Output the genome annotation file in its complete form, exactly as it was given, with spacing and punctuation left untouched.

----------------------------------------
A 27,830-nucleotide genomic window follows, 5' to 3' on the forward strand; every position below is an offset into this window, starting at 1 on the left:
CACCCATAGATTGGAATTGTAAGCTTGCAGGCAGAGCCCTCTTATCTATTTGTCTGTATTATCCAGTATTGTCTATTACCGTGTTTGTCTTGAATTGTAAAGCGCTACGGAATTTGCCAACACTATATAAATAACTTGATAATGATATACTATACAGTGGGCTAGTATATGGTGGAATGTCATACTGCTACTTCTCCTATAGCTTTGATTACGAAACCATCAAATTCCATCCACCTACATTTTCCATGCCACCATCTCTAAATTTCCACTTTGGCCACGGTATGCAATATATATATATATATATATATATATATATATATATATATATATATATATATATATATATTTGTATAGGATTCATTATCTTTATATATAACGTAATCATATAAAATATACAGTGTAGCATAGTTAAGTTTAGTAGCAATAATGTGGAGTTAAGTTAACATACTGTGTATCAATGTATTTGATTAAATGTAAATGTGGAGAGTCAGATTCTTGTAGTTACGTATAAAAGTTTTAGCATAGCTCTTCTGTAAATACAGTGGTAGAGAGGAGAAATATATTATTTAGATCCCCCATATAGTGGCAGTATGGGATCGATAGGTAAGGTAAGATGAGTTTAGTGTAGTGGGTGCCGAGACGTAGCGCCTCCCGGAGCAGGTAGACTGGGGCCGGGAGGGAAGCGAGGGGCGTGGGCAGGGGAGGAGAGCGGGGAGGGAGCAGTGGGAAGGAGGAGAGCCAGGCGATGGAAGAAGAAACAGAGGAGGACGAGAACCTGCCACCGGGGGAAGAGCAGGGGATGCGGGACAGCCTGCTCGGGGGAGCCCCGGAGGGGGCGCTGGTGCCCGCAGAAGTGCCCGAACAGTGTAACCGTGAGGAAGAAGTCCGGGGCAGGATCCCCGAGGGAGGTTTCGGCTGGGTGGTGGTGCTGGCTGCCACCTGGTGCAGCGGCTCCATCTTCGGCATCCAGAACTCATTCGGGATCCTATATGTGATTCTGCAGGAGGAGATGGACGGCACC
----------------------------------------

A 27,830-nucleotide genomic window follows, 5' to 3' on the forward strand; every position below is an offset into this window, starting at 1 on the left:
CACCCATAGATTGGAATTGTAAGCTTGCAGGCAGAGCCCTCTTATCTATTTGTCTGTATTATCCAGTATTGTCTATTACCGTGTTTGTCTTGAATTGTAAAGCGCTACGGAATTTGCCAACACTATATAAATAACTTGATAATGATATACTATACAGTGGGCTAGTATATGGTGGAATGTCATACTGCTACTTCTCCTATAGCTTTGATTACGAAACCATCAAATTCCATCCACCTACATTTTCCATGCCACCATCTCTAAATTTCCACTTTGGCCACGGTATGCAATATATATATATATATATATATATATATATATATATATATATATATATATATATATATATTTGTATAGGATTCATTATCTTTATATATAACGTAATCATATAAAATATACAGTGTAGCATAGTTAAGTTTAGTAGCAATAATGTGGAGTTAAGTTAACATACTGTGTATCAATGTATTTGATTAAATGTAAATGTGGAGAGTCAGATTCTTGTAGTTACGTATAAAAGTTTTAGCATAGCTCTTCTGTAAATACAGTGGTAGAGAGGAGAAATATATTATTTAGATCCCCCATATAGTGGCAGTATGGGATCGATAGGTAAGGTAAGATGAGTTTAGTGTAGTGGGTGCCGAGACGTAGCGCCTCCCGGAGCAGGTAGACTGGGGCCGGGAGGGAAGCGAGGGGCGTGGGCAGGGGAGGAGAGCGGGGAGGGAGCAGTGGGAAGGAGGAGAGCCAGGCGATGGAAGAAGAAACAGAGGAGGACGAGAACCTGCCACCGGGGGAAGAGCAGGGGATGCGGGACAGCCTGCTCGGGGGAGCCCCGGAGGGGGCGCTGGTGCCCGCAGAAGTGCCCGAACAGTGTAACCGTGAGGAAGAAGTCCGGGGCAGGATCCCCGAGGGAGGTTTCGGCTGGGTGGTGGTGCTGGCTGCCACCTGGTGCAGCGGCTCCATCTTCGGCATCCAGAACTCATTCGGGATCCTATATGTGATTCTGCAGGAGGAGATGGACGGCACC